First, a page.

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memory for string literals

 
 
Tim Prince
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      12-20-2009
happy wrote:
> On Dec 20, 8:46 am, Gareth Owen <(E-Mail Removed)> wrote:
>> happy <(E-Mail Removed)> writes:
>>> So does that mean that if we count all the characters (printf
>>> strings,scanf strings and string literals declared like char
>>> *a="hello"),
>>> it shouldn't be more than 4095?

>> No. 4095 per string literal.

>
> I asked this question in a c community and someone replied that it is
> related to virtual addressing.
> How it is related to virtual addressing?

Did someone misquote? The original limit may be related to addressing
modes used on some machine in the distant past. The 509 character per
string limit of C89 looks like an IBM360 sort of limitation.
 
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robertwessel2@yahoo.com
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      12-21-2009
On Dec 20, 3:59*am, Antoninus Twink <(E-Mail Removed)> wrote:
> Firstly, please ignore the trolls in this group. The 4095 figure is
> entirely theoretical. In practice on all current real-world compilers,
> string literals can be as big as you want - the only limitation is the
> amount of memory available to store them.



To clarify, many compilers have limits on the size of a single string
literal, while allowing many to be defined and the total size of the
string literal pool to be a large fraction of the available space.
For example, MSVC allows 65535 byte string literals, after
concatenation of adjacent string literals (individual string literals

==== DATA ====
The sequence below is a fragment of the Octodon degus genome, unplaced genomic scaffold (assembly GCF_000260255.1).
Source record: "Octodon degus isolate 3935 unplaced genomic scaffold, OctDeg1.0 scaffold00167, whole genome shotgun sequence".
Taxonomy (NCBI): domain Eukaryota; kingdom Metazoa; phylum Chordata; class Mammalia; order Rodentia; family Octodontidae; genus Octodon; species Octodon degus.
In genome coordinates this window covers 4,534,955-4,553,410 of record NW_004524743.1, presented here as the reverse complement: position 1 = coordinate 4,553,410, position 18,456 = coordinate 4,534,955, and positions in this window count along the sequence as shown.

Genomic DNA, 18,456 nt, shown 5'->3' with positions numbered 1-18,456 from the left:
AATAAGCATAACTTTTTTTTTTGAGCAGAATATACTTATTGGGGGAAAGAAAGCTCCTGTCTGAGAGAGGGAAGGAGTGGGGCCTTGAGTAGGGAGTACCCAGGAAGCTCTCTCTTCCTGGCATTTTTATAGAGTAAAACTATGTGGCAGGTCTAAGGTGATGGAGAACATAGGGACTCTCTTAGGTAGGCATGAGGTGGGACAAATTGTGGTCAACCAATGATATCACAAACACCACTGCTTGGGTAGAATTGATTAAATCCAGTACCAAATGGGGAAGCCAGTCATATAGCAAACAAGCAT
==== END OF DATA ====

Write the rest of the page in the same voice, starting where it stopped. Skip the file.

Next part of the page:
can be up to 2048 bytes). Although you can store many of those.
 
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David Thompson
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      01-07-2010
On Sun, 20 Dec 2009 06:30:19 -0800, Tim Prince
<(E-Mail Removed)> wrote:

> happy wrote:
> > On Dec 20, 8:46 am, Gareth Owen <(E-Mail Removed)> wrote:
> >> happy <(E-Mail Removed)> writes:
> >>> So does that mean that if we count all the characters (printf
> >>> strings,scanf strings and string literals declared like char
> >>> *a="hello"),
> >>> it shouldn't be more than 4095?
> >> No. 4095 per string literal.

> >
> > I asked this question in a c community and someone replied that it is
> > related to virtual addressing.
> > How it is related to virtual addressing?

> Did someone misquote? The original limit may be related to addressing
> modes used on some machine in the distant past. The 509 character per
> string limit of C89 looks like an IBM360 sort of limitation.


The S/360 limitation (MVC etc.) would be 255.

512 was the PDP-11 disk sector size and (thus) early Unix filesystem
block size. For I/O-ly things like output-per-conversion-specifier
and maybe sourceline-size 509 would make sense as 512-slop;
but BUFSIZ can be 256 and textfile linesize 254 = 256-slop.

And a string literal _before_ concatenation is standardly limited by
sourcefile linesize. But since a main point of concatentation is to
relax that limit, I would expect it not to apply _after_.

 
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